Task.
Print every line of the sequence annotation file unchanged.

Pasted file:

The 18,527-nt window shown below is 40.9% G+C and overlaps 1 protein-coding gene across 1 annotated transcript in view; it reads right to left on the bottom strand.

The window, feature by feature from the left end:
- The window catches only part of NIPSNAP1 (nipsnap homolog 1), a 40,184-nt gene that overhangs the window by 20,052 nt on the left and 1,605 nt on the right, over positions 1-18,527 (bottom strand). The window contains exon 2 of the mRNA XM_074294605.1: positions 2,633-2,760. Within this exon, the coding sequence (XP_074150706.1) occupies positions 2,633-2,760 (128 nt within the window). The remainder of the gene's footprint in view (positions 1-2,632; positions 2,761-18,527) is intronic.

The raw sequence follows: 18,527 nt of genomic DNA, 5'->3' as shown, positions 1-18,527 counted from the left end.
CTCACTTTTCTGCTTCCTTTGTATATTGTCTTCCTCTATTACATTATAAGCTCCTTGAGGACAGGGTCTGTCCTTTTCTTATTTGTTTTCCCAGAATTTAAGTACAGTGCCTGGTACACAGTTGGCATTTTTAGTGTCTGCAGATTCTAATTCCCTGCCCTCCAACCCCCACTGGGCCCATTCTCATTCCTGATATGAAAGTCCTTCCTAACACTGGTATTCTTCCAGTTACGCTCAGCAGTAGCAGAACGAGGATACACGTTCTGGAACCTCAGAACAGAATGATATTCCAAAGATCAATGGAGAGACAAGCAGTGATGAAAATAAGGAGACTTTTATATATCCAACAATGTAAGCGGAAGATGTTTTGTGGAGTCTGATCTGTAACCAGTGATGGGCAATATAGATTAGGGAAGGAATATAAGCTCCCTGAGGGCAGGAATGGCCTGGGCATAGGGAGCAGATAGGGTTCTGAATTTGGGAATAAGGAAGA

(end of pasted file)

The 18,527-nt window shown below is 40.9% G+C and overlaps 1 protein-coding gene across 1 annotated transcript in view; it reads right to left on the bottom strand.

The window, feature by feature from the left end:
- The window catches only part of NIPSNAP1 (nipsnap homolog 1), a 40,184-nt gene that overhangs the window by 20,052 nt on the left and 1,605 nt on the right, over positions 1-18,527 (bottom strand). The window contains exon 2 of the mRNA XM_074294605.1: positions 2,633-2,760. Within this exon, the coding sequence (XP_074150706.1) occupies positions 2,633-2,760 (128 nt within the window). The remainder of the gene's footprint in view (positions 1-2,632; positions 2,761-18,527) is intronic.

The raw sequence follows: 18,527 nt of genomic DNA, 5'->3' as shown, positions 1-18,527 counted from the left end.
CTCACTTTTCTGCTTCCTTTGTATATTGTCTTCCTCTATTACATTATAAGCTCCTTGAGGACAGGGTCTGTCCTTTTCTTATTTGTTTTCCCAGAATTTAAGTACAGTGCCTGGTACACAGTTGGCATTTTTAGTGTCTGCAGATTCTAATTCCCTGCCCTCCAACCCCCACTGGGCCCATTCTCATTCCTGATATGAAAGTCCTTCCTAACACTGGTATTCTTCCAGTTACGCTCAGCAGTAGCAGAACGAGGATACACGTTCTGGAACCTCAGAACAGAATGATATTCCAAAGATCAATGGAGAGACAAGCAGTGATGAAAATAAGGAGACTTTTATATATCCAACAATGTAAGCGGAAGATGTTTTGTGGAGTCTGATCTGTAACCAGTGATGGGCAATATAGATTAGGGAAGGAATATAAGCTCCCTGAGGGCAGGAATGGCCTGGGCATAGGGAGCAGATAGGGTTCTGAATTTGGGAATAAGGAAGA